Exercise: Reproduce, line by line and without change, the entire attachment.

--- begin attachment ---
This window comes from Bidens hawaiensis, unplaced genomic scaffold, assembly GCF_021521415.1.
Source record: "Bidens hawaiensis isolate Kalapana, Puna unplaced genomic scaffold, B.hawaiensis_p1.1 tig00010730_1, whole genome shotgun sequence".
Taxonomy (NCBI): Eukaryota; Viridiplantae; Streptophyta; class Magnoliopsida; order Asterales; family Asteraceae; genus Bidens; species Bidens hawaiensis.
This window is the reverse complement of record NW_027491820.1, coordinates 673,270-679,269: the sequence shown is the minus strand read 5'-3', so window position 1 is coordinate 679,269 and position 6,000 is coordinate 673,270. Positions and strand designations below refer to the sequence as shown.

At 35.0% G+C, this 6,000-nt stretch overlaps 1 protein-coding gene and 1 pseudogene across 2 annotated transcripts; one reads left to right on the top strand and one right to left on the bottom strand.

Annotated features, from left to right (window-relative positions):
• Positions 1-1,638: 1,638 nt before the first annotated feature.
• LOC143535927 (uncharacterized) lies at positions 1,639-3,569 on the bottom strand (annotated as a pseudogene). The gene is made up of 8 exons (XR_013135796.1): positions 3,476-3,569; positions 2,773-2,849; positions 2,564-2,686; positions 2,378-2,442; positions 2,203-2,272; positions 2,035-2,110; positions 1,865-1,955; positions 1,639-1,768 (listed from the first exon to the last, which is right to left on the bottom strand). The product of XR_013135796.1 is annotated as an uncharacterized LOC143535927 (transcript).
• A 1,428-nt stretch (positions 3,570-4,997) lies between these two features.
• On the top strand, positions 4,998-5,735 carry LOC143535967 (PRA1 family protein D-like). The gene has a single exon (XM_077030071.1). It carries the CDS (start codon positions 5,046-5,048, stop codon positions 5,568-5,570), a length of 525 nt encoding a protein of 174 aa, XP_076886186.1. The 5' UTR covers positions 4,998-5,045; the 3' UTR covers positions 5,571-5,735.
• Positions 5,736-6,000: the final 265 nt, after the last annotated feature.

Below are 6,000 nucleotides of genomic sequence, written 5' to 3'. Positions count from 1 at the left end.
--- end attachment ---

This window comes from Bidens hawaiensis, unplaced genomic scaffold, assembly GCF_021521415.1.
Source record: "Bidens hawaiensis isolate Kalapana, Puna unplaced genomic scaffold, B.hawaiensis_p1.1 tig00010730_1, whole genome shotgun sequence".
Taxonomy (NCBI): Eukaryota; Viridiplantae; Streptophyta; class Magnoliopsida; order Asterales; family Asteraceae; genus Bidens; species Bidens hawaiensis.
This window is the reverse complement of record NW_027491820.1, coordinates 673,270-679,269: the sequence shown is the minus strand read 5'-3', so window position 1 is coordinate 679,269 and position 6,000 is coordinate 673,270. Positions and strand designations below refer to the sequence as shown.

At 35.0% G+C, this 6,000-nt stretch overlaps 1 protein-coding gene and 1 pseudogene across 2 annotated transcripts; one reads left to right on the top strand and one right to left on the bottom strand.

Annotated features, from left to right (window-relative positions):
• Positions 1-1,638: 1,638 nt before the first annotated feature.
• LOC143535927 (uncharacterized) lies at positions 1,639-3,569 on the bottom strand (annotated as a pseudogene). The gene is made up of 8 exons (XR_013135796.1): positions 3,476-3,569; positions 2,773-2,849; positions 2,564-2,686; positions 2,378-2,442; positions 2,203-2,272; positions 2,035-2,110; positions 1,865-1,955; positions 1,639-1,768 (listed from the first exon to the last, which is right to left on the bottom strand). The product of XR_013135796.1 is annotated as an uncharacterized LOC143535927 (transcript).
• A 1,428-nt stretch (positions 3,570-4,997) lies between these two features.
• On the top strand, positions 4,998-5,735 carry LOC143535967 (PRA1 family protein D-like). The gene has a single exon (XM_077030071.1). It carries the CDS (start codon positions 5,046-5,048, stop codon positions 5,568-5,570), a length of 525 nt encoding a protein of 174 aa, XP_076886186.1. The 5' UTR covers positions 4,998-5,045; the 3' UTR covers positions 5,571-5,735.
• Positions 5,736-6,000: the final 265 nt, after the last annotated feature.

Below are 6,000 nucleotides of genomic sequence, written 5' to 3'. Positions count from 1 at the left end.